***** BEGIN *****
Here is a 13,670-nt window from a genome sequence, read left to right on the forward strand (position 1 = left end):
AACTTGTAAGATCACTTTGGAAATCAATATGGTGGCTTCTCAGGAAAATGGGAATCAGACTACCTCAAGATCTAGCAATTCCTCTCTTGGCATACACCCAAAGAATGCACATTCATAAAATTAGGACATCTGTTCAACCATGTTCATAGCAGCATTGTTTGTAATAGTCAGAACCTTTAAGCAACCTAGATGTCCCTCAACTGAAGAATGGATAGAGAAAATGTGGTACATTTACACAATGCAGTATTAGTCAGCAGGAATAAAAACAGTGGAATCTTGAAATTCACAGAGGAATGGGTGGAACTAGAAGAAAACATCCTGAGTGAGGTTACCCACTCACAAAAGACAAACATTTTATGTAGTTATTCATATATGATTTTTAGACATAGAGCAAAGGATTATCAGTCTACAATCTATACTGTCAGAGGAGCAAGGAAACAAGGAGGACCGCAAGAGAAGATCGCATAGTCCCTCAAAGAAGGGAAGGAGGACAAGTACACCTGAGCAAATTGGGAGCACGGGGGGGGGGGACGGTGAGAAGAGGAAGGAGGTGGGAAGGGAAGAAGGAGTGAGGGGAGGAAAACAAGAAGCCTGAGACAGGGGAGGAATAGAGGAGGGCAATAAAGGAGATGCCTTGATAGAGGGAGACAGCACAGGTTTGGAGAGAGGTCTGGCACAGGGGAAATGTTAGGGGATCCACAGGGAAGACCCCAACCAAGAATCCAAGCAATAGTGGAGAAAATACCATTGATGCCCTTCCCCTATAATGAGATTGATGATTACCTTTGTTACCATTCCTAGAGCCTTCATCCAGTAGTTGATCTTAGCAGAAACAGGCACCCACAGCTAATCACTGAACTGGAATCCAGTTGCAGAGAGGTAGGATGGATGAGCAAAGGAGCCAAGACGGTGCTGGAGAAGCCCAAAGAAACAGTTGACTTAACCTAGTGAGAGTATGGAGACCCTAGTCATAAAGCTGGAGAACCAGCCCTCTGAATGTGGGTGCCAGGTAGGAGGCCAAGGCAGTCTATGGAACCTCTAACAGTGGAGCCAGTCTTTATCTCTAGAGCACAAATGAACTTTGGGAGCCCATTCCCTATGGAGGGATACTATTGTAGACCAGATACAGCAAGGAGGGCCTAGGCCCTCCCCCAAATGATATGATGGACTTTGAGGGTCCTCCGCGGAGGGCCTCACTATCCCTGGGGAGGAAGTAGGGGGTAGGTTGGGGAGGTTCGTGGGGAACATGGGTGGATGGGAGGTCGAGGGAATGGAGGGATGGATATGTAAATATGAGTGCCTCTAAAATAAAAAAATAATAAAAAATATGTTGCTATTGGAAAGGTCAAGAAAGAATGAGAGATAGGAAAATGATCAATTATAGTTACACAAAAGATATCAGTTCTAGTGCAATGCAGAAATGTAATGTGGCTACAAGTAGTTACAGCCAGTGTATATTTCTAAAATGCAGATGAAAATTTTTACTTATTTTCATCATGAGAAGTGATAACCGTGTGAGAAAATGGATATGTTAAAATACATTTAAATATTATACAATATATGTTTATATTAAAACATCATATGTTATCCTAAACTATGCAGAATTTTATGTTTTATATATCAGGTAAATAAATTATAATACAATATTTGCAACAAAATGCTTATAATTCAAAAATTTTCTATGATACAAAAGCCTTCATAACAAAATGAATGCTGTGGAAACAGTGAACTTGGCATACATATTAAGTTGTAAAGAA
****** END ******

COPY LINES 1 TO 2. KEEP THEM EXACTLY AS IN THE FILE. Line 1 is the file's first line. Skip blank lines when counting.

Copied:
Here is a 13,670-nt window from a genome sequence, read left to right on the forward strand (position 1 = left end):
AACTTGTAAGATCACTTTGGAAATCAATATGGTGGCTTCTCAGGAAAATGGGAATCAGACTACCTCAAGATCTAGCAATTCCTCTCTTGGCATACACCCAAAGAATGCACATTCATAAAATTAGGACATCTGTTCAACCATGTTCATAGCAGCATTGTTTGTAATAGTCAGAACCTTTAAGCAACCTAGATGTCCCTCAACTGAAGAATGGATAGAGAAAATGTGGTACATTTACACAATGCAGTATTAGTCAGCAGGAATAAAAACAGTGGAATCTTGAAATTCACAGAGGAATGGGTGGAACTAGAAGAAAACATCCTGAGTGAGGTTACCCACTCACAAAAGACAAACATTTTATGTAGTTATTCATATATGATTTTTAGACATAGAGCAAAGGATTATCAGTCTACAATCTATACTGTCAGAGGAGCAAGGAAACAAGGAGGACCGCAAGAGAAGATCGCATAGTCCCTCAAAGAAGGGAAGGAGGACAAGTACACCTGAGCAAATTGGGAGCACGGGGGGGGGGGACGGTGAGAAGAGGAAGGAGGTGGGAAGGGAAGAAGGAGTGAGGGGAGGAAAACAAGAAGCCTGAGACAGGGGAGGAATAGAGGAGGGCAATAAAGGAGATGCCTTGATAGAGGGAGACAGCACAGGTTTGGAGAGAGGTCTGGCACAGGGGAAATGTTAGGGGATCCACAGGGAAGACCCCAACCAAGAATCCAAGCAATAGTGGAGAAAATACCATTGATGCCCTTCCCCTATAATGAGATTGATGATTACCTTTGTTACCATTCCTAGAGCCTTCATCCAGTAGTTGATCTTAGCAGAAACAGGCACCCACAGCTAATCACTGAACTGGAATCCAGTTGCAGAGAGGTAGGATGGATGAGCAAAGGAGCCAAGACGGTGCTGGAGAAGCCCAAAGAAACAGTTGACTTAACCTAGTGAGAGTATGGAGACCCTAGTCATAAAGCTGGAGAACCAGCCCTCTGAATGTGGGTGCCAGGTAGGAGGCCAAGGCAGTCTATGGAACCTCTAACAGTGGAGCCAGTCTTTATCTCTAGAGCACAAATGAACTTTGGGAGCCCATTCCCTATGGAGGGATACTATTGTAGACCAGATACAGCAAGGAGGGCCTAGGCCCTCCCCCAAATGATATGATGGACTTTGAGGGTCCTCCGCGGAGGGCCTCACTATCCCTGGGGAGGAAGTAGGGGGTAGGTTGGGGAGGTTCGTGGGGAACATGGGTGGATGGGAGGTCGAGGGAATGGAGGGATGGATATGTAAATATGAGTGCCTCTAAAATAAAAAAATAATAAAAAATATGTTGCTATTGGAAAGGTCAAGAAAGAATGAGAGATAGGAAAATGATCAATTATAGTTACACAAAAGATATCAGTTCTAGTGCAATGCAGAAATGTAATGTGGCTACAAGTAGTTACAGCCAGTGTATATTTCTAAAATGCAGATGAAAATTTTTACTTATTTTCATCATGAGAAGTGATAACCGTGTGAGAAAATGGATATGTTAAAATACATTTAAATATTATACAATATATGTTTATATTAAAACATCATATGTTATCCTAAACTATGCAGAATTTTATGTTTTATATATCAGGTAAATAAATTATAATACAATATTTGCAACAAAATGCTTATAATTCAAAAATTTTCTATGATACAAAAGCCTTCATAACAAAATGAATGCTGTGGAAACAGTGAACTTGGCATACATATTAAGTTGTAAAGAA